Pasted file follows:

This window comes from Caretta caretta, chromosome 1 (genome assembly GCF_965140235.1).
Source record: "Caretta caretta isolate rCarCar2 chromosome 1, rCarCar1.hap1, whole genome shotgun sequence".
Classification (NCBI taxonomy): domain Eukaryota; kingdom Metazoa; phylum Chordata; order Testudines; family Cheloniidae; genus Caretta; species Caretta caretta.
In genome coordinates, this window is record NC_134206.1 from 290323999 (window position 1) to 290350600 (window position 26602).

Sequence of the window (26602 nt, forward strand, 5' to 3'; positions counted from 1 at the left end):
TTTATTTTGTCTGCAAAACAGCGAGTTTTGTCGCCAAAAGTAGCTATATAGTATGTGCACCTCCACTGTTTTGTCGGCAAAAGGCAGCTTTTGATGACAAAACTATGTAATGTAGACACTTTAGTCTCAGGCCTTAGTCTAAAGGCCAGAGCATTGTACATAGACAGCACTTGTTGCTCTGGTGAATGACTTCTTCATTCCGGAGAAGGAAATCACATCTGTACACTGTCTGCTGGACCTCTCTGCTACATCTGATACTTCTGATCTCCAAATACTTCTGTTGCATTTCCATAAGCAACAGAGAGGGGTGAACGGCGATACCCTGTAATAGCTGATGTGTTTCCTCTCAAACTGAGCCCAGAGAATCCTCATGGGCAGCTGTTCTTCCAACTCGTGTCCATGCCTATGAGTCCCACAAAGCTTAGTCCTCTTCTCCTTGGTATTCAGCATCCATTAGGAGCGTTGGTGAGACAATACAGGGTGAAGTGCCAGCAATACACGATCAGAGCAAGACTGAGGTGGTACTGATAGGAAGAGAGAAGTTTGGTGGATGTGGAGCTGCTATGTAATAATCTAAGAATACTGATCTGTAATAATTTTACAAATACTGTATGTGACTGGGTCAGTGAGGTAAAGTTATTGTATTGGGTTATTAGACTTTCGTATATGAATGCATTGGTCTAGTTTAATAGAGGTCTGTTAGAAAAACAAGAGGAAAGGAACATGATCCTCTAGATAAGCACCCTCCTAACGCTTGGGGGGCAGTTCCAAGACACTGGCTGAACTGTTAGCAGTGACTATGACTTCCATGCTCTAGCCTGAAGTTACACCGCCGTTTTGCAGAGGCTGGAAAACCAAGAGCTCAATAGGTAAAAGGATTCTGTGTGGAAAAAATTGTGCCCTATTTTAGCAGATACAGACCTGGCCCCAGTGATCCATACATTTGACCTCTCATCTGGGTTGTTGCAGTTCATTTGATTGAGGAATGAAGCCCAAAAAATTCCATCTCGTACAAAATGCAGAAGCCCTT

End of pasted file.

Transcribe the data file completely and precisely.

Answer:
This window comes from Caretta caretta, chromosome 1 (genome assembly GCF_965140235.1).
Source record: "Caretta caretta isolate rCarCar2 chromosome 1, rCarCar1.hap1, whole genome shotgun sequence".
Classification (NCBI taxonomy): domain Eukaryota; kingdom Metazoa; phylum Chordata; order Testudines; family Cheloniidae; genus Caretta; species Caretta caretta.
In genome coordinates, this window is record NC_134206.1 from 290323999 (window position 1) to 290350600 (window position 26602).

Sequence of the window (26602 nt, forward strand, 5' to 3'; positions counted from 1 at the left end):
TTTATTTTGTCTGCAAAACAGCGAGTTTTGTCGCCAAAAGTAGCTATATAGTATGTGCACCTCCACTGTTTTGTCGGCAAAAGGCAGCTTTTGATGACAAAACTATGTAATGTAGACACTTTAGTCTCAGGCCTTAGTCTAAAGGCCAGAGCATTGTACATAGACAGCACTTGTTGCTCTGGTGAATGACTTCTTCATTCCGGAGAAGGAAATCACATCTGTACACTGTCTGCTGGACCTCTCTGCTACATCTGATACTTCTGATCTCCAAATACTTCTGTTGCATTTCCATAAGCAACAGAGAGGGGTGAACGGCGATACCCTGTAATAGCTGATGTGTTTCCTCTCAAACTGAGCCCAGAGAATCCTCATGGGCAGCTGTTCTTCCAACTCGTGTCCATGCCTATGAGTCCCACAAAGCTTAGTCCTCTTCTCCTTGGTATTCAGCATCCATTAGGAGCGTTGGTGAGACAATACAGGGTGAAGTGCCAGCAATACACGATCAGAGCAAGACTGAGGTGGTACTGATAGGAAGAGAGAAGTTTGGTGGATGTGGAGCTGCTATGTAATAATCTAAGAATACTGATCTGTAATAATTTTACAAATACTGTATGTGACTGGGTCAGTGAGGTAAAGTTATTGTATTGGGTTATTAGACTTTCGTATATGAATGCATTGGTCTAGTTTAATAGAGGTCTGTTAGAAAAACAAGAGGAAAGGAACATGATCCTCTAGATAAGCACCCTCCTAACGCTTGGGGGGCAGTTCCAAGACACTGGCTGAACTGTTAGCAGTGACTATGACTTCCATGCTCTAGCCTGAAGTTACACCGCCGTTTTGCAGAGGCTGGAAAACCAAGAGCTCAATAGGTAAAAGGATTCTGTGTGGAAAAAATTGTGCCCTATTTTAGCAGATACAGACCTGGCCCCAGTGATCCATACATTTGACCTCTCATCTGGGTTGTTGCAGTTCATTTGATTGAGGAATGAAGCCCAAAAAATTCCATCTCGTACAAAATGCAGAAGCCCTT